• CommentAuthorGreenPaddy
    • CommentTimeFeb 25th 2020
     
    My theory would be that the gable is generally letting water through, and shows itself where there is a bridge in the cavity.

    The damp is above the lintel, ideal bridge, and not condensation from within, as that would tend to be the shape of the lintel itself.

    The high internal leaf is dry, so I'm thinking not coming from above, or at least not pouring down the cavity face of the internal leaf.

    Doesn't take much water at all, to show up as a stain internally, so doesn't need to be a huge leak.

    I'm with djh on this one. Get in there, do a bit of drilling/poking about. I might even take a brick out at the offending areas. There's no better certainty than getting a look inside...but it is good fun guessing.
    • CommentAuthordickster
    • CommentTimeFeb 25th 2020
     
    Outer skin gradually gets soaked to 100% wetness in prolonged periods of wet driven rain. Then for every drop of water on outside, a drop of water forms on inside, would normally run down ventilated cavity and eventually disperse/evaporate. Now bridging across insulation.

    I have this problem on old properties that I manage, though without the insulation. Damp appears at bottom of cavities on inside (no lead trays), where cavity meets solid ground floor wall and/or above windows (again no trays).

    We coat outer skin with silicon waterproofer with seemingly no ill effects. Pointing all good.

    Just old age and increased porosity of outer skin, which should act as a raincoat over inner skin.
    • CommentAuthormarsaday
    • CommentTimeFeb 25th 2020
     
    Thanks all for the comments. All useful stuff.

    I am there tomorrow with my big ladder so will be able to inspect the roof and take some photos.

    Dickster's comment make sense.

    I want to see the pointing though close up. If it has failed (which i have seen lower down it has) then my first job is to repoint this gable. I have my own tower so not an expensive job in terms of money outlay, just time.
    • CommentAuthorrevor
    • CommentTimeFeb 26th 2020
     
    I guess you are in a fairly exposed area and the wind has driven the rain into the cavity . The problem of filling cavities particularly in an exposed district is than prior to filling any moisture inside the cavity would evaporate with the ventilation. The mortar on the wall ties will hold moisture and will track through to the inside via the wall tie. When we were building there were numerous reports in our local paper of houses becoming damp after filling with insulation done for free by the energy companies who had been threatened with fines if they did not use profits to improve the insulation in homes. However my previous house in a sheltered urban area was filled with insulation and that was not an issue and neither was my MIL's house. Here my architect told me they had to remove the outer skin of a property to remove the insulation and if one was to build a brick faced house here BC insist on a 75 MM clear cavity. That no doubt does not make good reading so I hope repointing will solve the issue but I suspect the bricks are porous to some extent anyway.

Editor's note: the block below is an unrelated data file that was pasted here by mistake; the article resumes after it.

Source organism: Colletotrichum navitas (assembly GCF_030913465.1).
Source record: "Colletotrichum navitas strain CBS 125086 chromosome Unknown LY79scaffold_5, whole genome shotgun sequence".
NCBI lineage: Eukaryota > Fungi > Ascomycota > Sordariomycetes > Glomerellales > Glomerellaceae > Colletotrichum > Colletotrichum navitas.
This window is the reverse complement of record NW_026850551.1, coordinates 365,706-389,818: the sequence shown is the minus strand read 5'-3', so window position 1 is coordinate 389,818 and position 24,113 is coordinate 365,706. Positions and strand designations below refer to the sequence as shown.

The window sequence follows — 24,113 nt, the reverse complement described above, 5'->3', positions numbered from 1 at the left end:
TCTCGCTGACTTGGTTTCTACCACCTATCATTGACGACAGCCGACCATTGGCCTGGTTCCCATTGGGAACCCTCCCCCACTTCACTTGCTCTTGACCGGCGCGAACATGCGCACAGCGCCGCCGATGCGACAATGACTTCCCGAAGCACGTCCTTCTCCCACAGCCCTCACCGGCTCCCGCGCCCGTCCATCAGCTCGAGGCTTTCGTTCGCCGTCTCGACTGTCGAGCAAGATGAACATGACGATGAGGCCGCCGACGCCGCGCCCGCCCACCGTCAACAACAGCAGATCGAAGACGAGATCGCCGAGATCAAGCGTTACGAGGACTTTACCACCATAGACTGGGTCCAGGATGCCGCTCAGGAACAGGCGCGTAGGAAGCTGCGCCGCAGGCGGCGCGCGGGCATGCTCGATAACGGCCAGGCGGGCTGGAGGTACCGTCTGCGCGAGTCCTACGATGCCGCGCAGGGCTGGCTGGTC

Just a thought that might be worth considering and would solve your issue and that is to batten out the wall and add a rain-screen cladding which could be timber or cement based boards. You seem to have some room under the verge. Around the windows would need some thought but not unsurmountable and creatively done could give your house quite a facelift. Pointing is very labour intensive so the cost of this would go quite a way towards my suggested solution.
    • CommentAuthorKenny_M
    • CommentTimeFeb 26th 2020
     
    I also have an old house, although sandstone and whinstone, lime pointed walls, rather than brick. Last weekend I also had water ingress, some staining in an upstairs south/west facing room, and a pool of water on the fireplace hearth in the same room.

    A significant amount of water was coming down the stack, which is capped, but it coming down the stack doesn't completely explain where the staining is.

    I'm holding off on doing anything for the moment to see if I get a repeat. Not sure where you are, but the wind and rain we had here at the weekend was biblical. Dickster makes a good point about saturation. Not sure whether it is that in my case, or the combination of wind and excess rain, driving water in directions it wouldn't normally go.

    If you had the same levels of weather it might be an idea not to jump in and spend too much time and money and time in case it is a one off. Obviously if there is pointing or other work that obviously needs done then there is no point in ignoring it, but in my case I can't see any issues, and we've had more 'normal' heavy rain since and no repeat so far.
    • CommentAuthormarsaday
    • CommentTimeFeb 26th 2020
     
    We are urban, but this gable does get the weather more than the front and back.

    I have been up the ladder today and a lot of the perp joints have not been done very well and so i have quite a few holes. I am going to do the pointing myself so the cost is about £20-£50 depening on the amount i rip out. I have my grider with discs and own scaffold tower, so just my time. I wont be doing the whole area, but i think all in all it will be 2 days work.